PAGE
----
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Lakota Performers in Europe: Their Culture and the Artifacts They Left Behind by Steve Friesen.

Springtime is awards season for books, television and film, and the National Cowboy & Western Heritage Museum of Oklahoma City recently announced its annual Western Heritage Awards. Many in the media, year after year, write off Western books, films, television shows and documentaries, but if you have read or seen any of these, you know they are alive and well.

Please find the opportunity to read these books and watch these programs to keep Western publishing, film, television, dramatic series and documentaries a vital part of our culture.

Congratulations go to:

Steve Friesen for receiving the Best Nonfiction Book award for Lakota Performers in Europe: Their Culture and the Artifacts They Left Behind (University Press of Oklahoma Press). [See Friesen’s favorite Buffalo Bill Cody books in Build Your Western Library, page 56.]

Matthew P. Mayo for receiving the Best Western Novel award for Stranded: A Story of Frontier Survival (Five Star Publishing).

Thomas Brent Smith and Mary-Dailey Desmarais, editors, for Best Art/Photography Book for Once Upon a Time…The Western: A New Frontier in Art and Film (5 Continents Edition with Denver Art Museum and Montreal Museum of Fine Arts).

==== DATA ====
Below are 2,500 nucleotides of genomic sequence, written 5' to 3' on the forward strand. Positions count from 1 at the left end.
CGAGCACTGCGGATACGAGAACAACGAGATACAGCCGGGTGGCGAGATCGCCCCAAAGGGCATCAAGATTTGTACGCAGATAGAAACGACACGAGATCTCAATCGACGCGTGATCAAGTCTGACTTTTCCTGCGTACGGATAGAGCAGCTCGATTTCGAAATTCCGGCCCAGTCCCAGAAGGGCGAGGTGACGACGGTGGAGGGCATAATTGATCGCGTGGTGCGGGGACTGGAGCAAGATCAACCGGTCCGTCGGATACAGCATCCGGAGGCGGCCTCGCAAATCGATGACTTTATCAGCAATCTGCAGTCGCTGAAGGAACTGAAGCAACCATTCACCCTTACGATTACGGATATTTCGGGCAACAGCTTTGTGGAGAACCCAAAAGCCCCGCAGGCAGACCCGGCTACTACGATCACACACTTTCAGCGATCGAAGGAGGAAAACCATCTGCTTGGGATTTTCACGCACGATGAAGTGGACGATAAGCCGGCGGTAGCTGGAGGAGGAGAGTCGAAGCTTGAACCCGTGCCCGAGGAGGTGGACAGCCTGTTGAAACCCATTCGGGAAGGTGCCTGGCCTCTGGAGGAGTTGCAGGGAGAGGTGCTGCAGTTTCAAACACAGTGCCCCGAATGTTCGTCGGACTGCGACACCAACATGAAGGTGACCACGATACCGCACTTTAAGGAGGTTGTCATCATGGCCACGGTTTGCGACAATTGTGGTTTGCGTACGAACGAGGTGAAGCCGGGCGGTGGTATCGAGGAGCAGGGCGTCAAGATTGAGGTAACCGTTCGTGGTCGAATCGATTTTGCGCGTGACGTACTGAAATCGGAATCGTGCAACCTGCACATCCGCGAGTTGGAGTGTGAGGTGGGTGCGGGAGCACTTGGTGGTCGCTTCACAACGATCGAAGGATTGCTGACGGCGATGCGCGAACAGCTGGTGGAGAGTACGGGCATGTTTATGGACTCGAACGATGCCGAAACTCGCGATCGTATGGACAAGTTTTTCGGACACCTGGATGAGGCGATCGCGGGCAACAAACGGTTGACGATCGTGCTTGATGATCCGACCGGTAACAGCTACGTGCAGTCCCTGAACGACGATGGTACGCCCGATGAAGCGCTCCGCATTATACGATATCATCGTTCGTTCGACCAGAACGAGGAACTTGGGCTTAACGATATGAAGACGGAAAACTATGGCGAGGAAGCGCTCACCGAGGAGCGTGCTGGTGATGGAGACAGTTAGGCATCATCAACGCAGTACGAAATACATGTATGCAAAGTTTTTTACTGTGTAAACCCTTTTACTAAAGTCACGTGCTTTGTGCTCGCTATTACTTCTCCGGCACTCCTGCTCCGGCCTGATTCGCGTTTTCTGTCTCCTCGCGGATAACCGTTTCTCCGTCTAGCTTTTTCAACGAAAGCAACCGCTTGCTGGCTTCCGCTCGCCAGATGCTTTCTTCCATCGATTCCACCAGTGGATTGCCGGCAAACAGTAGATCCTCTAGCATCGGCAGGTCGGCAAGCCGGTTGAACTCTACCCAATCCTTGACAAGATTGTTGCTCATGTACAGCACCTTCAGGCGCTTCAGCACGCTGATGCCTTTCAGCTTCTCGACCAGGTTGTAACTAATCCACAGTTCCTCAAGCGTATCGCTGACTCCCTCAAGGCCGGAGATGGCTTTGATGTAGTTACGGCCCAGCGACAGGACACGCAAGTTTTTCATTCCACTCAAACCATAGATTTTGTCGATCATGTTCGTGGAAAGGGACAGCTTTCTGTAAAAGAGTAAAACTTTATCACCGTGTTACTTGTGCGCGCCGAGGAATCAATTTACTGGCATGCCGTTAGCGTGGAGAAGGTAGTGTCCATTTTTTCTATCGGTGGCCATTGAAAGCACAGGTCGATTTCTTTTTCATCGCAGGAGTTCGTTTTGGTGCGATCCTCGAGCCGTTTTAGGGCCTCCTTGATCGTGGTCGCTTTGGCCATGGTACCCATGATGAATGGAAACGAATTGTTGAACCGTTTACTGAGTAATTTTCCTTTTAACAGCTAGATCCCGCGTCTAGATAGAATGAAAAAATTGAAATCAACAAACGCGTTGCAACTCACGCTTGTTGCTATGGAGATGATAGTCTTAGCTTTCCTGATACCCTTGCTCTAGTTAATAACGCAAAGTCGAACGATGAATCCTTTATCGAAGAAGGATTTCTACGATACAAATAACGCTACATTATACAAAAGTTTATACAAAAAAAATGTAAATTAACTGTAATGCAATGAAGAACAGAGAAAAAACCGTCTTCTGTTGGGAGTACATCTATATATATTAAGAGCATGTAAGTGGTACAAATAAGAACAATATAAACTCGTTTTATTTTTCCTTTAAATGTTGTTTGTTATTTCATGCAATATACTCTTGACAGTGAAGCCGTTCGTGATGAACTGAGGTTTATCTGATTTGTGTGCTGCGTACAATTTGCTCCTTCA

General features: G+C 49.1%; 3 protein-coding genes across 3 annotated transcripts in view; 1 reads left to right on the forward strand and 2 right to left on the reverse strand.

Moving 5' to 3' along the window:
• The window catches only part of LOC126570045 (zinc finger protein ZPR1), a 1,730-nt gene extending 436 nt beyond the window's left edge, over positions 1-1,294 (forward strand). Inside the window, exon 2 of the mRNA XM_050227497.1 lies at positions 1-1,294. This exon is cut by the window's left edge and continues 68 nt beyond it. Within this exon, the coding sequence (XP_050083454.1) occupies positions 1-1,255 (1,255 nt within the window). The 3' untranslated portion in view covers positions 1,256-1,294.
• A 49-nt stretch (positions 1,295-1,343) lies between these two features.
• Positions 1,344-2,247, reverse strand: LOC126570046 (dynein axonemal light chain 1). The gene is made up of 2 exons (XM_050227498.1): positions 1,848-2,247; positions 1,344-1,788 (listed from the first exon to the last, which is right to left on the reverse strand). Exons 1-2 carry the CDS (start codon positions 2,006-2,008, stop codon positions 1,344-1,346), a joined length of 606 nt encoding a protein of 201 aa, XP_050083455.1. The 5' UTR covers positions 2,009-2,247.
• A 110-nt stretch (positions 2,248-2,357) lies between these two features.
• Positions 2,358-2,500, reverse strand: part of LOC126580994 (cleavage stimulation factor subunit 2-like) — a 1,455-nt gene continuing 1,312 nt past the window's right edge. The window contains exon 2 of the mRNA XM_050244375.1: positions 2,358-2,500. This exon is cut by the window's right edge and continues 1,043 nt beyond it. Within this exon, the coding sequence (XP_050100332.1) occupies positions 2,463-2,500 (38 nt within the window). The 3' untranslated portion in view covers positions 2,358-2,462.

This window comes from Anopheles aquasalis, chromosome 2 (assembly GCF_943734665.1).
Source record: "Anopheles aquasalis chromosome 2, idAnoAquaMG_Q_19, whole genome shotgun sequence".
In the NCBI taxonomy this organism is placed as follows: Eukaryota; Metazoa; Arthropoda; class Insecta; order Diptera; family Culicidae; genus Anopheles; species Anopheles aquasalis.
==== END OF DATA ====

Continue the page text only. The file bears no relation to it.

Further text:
Best Fictional Drama

Godless, “Homecoming,” Season 1, Episode 7, starring Jack O’Connell and Michelle Dockery; directed and written by Scott Frank; produced by Netflix.

Best Western Lifestyle Programming

Today’s Wild West, Season 1, Episode 6, directed and written by Mark Bedor; produced by Today’s Wild West.

Best Theatrical Motion Picture

Wind River starring Kelsey Asbille, Jeremy Renner and Julia Jones; directed and written by Taylor Sheridan; produced by Acacia Filmed Entertainment, Film 44, Savvy Media Holdings.

Best Documentary

Floating Horses: The Life of Casey Tibbs, directed and written by Justin Koehler; produced by Nowlin Town Productions.

Best Docudrama

Home on the Range, starring Buck Taylor; directed by Ken Spurgeon; produced by Lone Chimney Films.

Best Television Feature Film

Unspoken: America’s Native American Boarding Schools, directed and written by John Howe, produced by KUED/PBS.

—Stuart Rosebrook

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